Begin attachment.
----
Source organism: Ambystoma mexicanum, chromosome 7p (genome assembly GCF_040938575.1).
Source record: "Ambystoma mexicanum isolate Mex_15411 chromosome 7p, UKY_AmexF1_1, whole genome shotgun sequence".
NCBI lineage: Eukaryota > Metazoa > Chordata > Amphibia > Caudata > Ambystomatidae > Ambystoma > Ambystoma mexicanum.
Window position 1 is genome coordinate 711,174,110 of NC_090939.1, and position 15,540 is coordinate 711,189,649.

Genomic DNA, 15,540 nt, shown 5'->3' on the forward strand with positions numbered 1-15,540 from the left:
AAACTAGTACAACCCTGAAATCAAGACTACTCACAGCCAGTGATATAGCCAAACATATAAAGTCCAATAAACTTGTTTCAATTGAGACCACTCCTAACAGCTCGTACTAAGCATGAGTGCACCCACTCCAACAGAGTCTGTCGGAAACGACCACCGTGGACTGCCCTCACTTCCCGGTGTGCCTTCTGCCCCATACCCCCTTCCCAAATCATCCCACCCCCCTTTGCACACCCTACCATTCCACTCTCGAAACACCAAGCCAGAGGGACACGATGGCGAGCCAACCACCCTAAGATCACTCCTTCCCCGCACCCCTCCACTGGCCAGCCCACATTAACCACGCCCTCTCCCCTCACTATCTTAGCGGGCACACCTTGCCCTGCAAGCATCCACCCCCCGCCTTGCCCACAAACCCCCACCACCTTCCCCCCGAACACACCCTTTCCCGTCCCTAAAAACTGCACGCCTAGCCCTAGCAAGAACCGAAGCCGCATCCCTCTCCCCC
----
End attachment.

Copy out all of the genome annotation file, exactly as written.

Source organism: Ambystoma mexicanum, chromosome 7p (genome assembly GCF_040938575.1).
Source record: "Ambystoma mexicanum isolate Mex_15411 chromosome 7p, UKY_AmexF1_1, whole genome shotgun sequence".
NCBI lineage: Eukaryota > Metazoa > Chordata > Amphibia > Caudata > Ambystomatidae > Ambystoma > Ambystoma mexicanum.
Window position 1 is genome coordinate 711,174,110 of NC_090939.1, and position 15,540 is coordinate 711,189,649.

Genomic DNA, 15,540 nt, shown 5'->3' on the forward strand with positions numbered 1-15,540 from the left:
AAACTAGTACAACCCTGAAATCAAGACTACTCACAGCCAGTGATATAGCCAAACATATAAAGTCCAATAAACTTGTTTCAATTGAGACCACTCCTAACAGCTCGTACTAAGCATGAGTGCACCCACTCCAACAGAGTCTGTCGGAAACGACCACCGTGGACTGCCCTCACTTCCCGGTGTGCCTTCTGCCCCATACCCCCTTCCCAAATCATCCCACCCCCCTTTGCACACCCTACCATTCCACTCTCGAAACACCAAGCCAGAGGGACACGATGGCGAGCCAACCACCCTAAGATCACTCCTTCCCCGCACCCCTCCACTGGCCAGCCCACATTAACCACGCCCTCTCCCCTCACTATCTTAGCGGGCACACCTTGCCCTGCAAGCATCCACCCCCCGCCTTGCCCACAAACCCCCACCACCTTCCCCCCGAACACACCCTTTCCCGTCCCTAAAAACTGCACGCCTAGCCCTAGCAAGAACCGAAGCCGCATCCCTCTCCCCC